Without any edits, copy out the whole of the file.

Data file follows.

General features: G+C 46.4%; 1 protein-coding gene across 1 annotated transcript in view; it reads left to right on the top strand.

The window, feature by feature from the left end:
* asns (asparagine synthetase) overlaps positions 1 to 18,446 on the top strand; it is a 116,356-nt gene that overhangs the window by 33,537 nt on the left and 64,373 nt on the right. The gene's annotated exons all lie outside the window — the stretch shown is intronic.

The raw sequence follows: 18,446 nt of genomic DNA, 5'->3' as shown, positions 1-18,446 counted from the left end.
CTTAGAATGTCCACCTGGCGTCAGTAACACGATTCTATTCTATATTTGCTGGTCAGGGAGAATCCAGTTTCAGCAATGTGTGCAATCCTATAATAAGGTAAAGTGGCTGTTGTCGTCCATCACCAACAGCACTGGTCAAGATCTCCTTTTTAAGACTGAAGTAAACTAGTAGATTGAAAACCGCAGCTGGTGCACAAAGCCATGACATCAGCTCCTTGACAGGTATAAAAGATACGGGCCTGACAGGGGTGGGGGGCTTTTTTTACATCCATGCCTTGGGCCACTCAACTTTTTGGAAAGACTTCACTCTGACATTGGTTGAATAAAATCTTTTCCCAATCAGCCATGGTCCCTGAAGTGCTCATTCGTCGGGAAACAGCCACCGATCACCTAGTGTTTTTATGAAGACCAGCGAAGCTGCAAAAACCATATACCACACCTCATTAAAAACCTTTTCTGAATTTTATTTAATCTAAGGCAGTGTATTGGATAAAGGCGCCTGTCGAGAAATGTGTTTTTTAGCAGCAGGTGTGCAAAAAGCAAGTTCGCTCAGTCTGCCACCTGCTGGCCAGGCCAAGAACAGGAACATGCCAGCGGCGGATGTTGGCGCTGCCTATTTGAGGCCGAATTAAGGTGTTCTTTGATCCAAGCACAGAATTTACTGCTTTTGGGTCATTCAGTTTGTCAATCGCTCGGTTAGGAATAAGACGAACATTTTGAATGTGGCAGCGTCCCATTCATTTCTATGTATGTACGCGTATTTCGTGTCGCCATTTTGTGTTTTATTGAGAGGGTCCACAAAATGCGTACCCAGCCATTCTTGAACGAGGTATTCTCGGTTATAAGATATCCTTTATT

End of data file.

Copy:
General features: G+C 46.4%; 1 protein-coding gene across 1 annotated transcript in view; it reads left to right on the top strand.

The window, feature by feature from the left end:
* asns (asparagine synthetase) overlaps positions 1 to 18,446 on the top strand; it is a 116,356-nt gene that overhangs the window by 33,537 nt on the left and 64,373 nt on the right. The gene's annotated exons all lie outside the window — the stretch shown is intronic.

The raw sequence follows: 18,446 nt of genomic DNA, 5'->3' as shown, positions 1-18,446 counted from the left end.
CTTAGAATGTCCACCTGGCGTCAGTAACACGATTCTATTCTATATTTGCTGGTCAGGGAGAATCCAGTTTCAGCAATGTGTGCAATCCTATAATAAGGTAAAGTGGCTGTTGTCGTCCATCACCAACAGCACTGGTCAAGATCTCCTTTTTAAGACTGAAGTAAACTAGTAGATTGAAAACCGCAGCTGGTGCACAAAGCCATGACATCAGCTCCTTGACAGGTATAAAAGATACGGGCCTGACAGGGGTGGGGGGCTTTTTTTACATCCATGCCTTGGGCCACTCAACTTTTTGGAAAGACTTCACTCTGACATTGGTTGAATAAAATCTTTTCCCAATCAGCCATGGTCCCTGAAGTGCTCATTCGTCGGGAAACAGCCACCGATCACCTAGTGTTTTTATGAAGACCAGCGAAGCTGCAAAAACCATATACCACACCTCATTAAAAACCTTTTCTGAATTTTATTTAATCTAAGGCAGTGTATTGGATAAAGGCGCCTGTCGAGAAATGTGTTTTTTAGCAGCAGGTGTGCAAAAAGCAAGTTCGCTCAGTCTGCCACCTGCTGGCCAGGCCAAGAACAGGAACATGCCAGCGGCGGATGTTGGCGCTGCCTATTTGAGGCCGAATTAAGGTGTTCTTTGATCCAAGCACAGAATTTACTGCTTTTGGGTCATTCAGTTTGTCAATCGCTCGGTTAGGAATAAGACGAACATTTTGAATGTGGCAGCGTCCCATTCATTTCTATGTATGTACGCGTATTTCGTGTCGCCATTTTGTGTTTTATTGAGAGGGTCCACAAAATGCGTACCCAGCCATTCTTGAACGAGGTATTCTCGGTTATAAGATATCCTTTATT